According to the 1968 club archives, the Kiwanis Club of Toledo continued the work it began in the 1920s at the Miami Children's Home by managing the merit badge exams of the club-sponsored Boy Scout troop on a monthly basis. In February of 1968, records show that the club transported the Boy Scouts to a local boat show where the troop was presented with a boat, sponsored by the club. 1968 also included a unique award when the Kiwanis Club of Toledo was presented a plaque from the Champions of Champions Banquet recognizing the organization as having contributed the most to Amateur Sports in Toledo in 1967. The late 1960s also saw the emergence of a new identity for the Kiwanis Club of Toledo. As other clubs began to be chartered in surrounding neighborhoods the club became known as the Downtown Toledo Kiwanis Club. By the mid 1970's, membership in the club reached an all-time high of over 260 members. Club projects included the launch of the Toledo Honor Student program, sponsorship of Toledo walking tour brochures, markers for the Lucas County Historical Society and the purchase of several baby elephants for the Toledo Zoo. Club members also chipped in funds and labor to help build the Zoo's 'living stream' area.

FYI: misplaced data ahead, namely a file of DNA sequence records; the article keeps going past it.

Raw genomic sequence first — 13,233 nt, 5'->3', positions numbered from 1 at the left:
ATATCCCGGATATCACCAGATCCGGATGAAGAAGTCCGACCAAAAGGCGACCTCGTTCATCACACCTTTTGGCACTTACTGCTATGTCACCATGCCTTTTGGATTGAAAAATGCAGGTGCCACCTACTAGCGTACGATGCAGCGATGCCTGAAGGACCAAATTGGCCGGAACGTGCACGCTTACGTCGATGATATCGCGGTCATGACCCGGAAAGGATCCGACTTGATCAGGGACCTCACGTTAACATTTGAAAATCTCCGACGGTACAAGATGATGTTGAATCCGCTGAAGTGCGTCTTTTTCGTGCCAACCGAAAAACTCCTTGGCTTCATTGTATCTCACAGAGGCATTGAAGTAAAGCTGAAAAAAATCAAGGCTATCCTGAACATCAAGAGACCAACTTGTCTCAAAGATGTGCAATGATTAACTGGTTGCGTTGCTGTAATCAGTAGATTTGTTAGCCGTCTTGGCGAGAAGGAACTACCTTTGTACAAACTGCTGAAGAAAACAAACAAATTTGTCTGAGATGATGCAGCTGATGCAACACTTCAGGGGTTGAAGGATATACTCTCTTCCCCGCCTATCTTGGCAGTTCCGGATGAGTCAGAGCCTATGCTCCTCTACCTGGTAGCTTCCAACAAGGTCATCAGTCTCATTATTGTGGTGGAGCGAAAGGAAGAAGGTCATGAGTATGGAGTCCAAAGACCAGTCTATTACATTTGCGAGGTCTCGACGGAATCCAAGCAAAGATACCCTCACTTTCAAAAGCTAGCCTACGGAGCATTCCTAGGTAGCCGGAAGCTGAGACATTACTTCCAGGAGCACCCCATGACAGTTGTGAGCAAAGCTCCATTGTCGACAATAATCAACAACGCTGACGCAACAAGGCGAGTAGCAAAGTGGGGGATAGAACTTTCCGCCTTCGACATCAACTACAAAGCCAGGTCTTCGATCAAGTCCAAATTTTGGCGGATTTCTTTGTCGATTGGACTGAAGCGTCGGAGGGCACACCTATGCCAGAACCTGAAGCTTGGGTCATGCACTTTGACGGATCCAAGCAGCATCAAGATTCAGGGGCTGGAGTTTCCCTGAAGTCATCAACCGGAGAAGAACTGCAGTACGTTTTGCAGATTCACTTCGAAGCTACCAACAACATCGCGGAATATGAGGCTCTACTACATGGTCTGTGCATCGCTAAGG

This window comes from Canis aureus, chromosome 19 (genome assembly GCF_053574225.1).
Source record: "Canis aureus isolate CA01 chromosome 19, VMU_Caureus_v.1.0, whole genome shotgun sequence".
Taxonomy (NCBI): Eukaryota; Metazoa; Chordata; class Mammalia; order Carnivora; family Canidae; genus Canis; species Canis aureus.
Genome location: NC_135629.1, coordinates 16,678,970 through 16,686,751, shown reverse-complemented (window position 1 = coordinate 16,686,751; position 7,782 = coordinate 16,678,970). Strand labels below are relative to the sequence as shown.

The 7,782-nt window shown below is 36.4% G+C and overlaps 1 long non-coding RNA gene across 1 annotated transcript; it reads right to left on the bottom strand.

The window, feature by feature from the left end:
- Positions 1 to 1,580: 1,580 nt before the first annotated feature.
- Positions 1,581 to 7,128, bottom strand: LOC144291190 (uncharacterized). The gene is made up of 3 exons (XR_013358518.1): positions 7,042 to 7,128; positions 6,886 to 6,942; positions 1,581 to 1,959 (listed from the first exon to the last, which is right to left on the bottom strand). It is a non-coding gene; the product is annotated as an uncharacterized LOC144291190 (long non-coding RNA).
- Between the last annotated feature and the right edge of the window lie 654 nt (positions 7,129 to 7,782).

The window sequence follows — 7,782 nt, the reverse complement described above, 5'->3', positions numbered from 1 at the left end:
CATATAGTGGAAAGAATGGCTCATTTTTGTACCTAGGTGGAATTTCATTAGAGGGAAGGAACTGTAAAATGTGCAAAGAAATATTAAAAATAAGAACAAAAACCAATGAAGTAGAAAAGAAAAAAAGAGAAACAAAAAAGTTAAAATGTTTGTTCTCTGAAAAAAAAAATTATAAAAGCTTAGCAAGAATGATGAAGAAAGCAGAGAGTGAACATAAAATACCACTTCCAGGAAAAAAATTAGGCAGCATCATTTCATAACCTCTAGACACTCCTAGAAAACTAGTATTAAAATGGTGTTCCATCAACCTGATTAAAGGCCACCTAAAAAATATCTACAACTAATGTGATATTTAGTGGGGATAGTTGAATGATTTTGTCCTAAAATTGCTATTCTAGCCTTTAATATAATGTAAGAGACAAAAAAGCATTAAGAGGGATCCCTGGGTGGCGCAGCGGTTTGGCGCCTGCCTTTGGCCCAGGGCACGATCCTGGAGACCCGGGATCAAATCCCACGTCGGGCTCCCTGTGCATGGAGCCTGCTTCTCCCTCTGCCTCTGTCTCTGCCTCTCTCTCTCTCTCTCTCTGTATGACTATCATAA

In 1983, while club membership fell to 213 members, the club continued its Boy Scout activities at the Miami Children's Home, sponsorship of activities at the Boys and Girls Clubs and Catholic Club of Toledo, and it began taking on duties at the Special Olympics. The 1980's saw the club transform dramatically with the adoption of women members—Pat Lora became the first woman member in 1987. The 80's were also bitter sweet because the end of the decade marked the club's eventual shift away from the Miami Children's Home, which was soon to close, and the adoption of Fulton Elementary School, located in Toledo's central city.

While still very active in the community, the Kiwanis Club of Toledo experienced a steady decline in membership throughout the 1990s and early 2000s. Although smaller in numbers, the club made some big contributions to the local community, including sponsorship of "Muddy’s Marsh,” a children’s playground at 5/3 Field, a playground at Fulton Elementary School, and tutoring programs at Fulton. Since the Fresh Air Hospital had closed, the club also re-purposed its annual Children's Christmas Party to benefit the kids at Fulton Elementary School and chartered a Key Club at Central Catholic High School in 1990. The late 1990s also saw the Club begin sponsorship of the Boys and Girls Club‘s Punt, Pass and Kick Football Programs.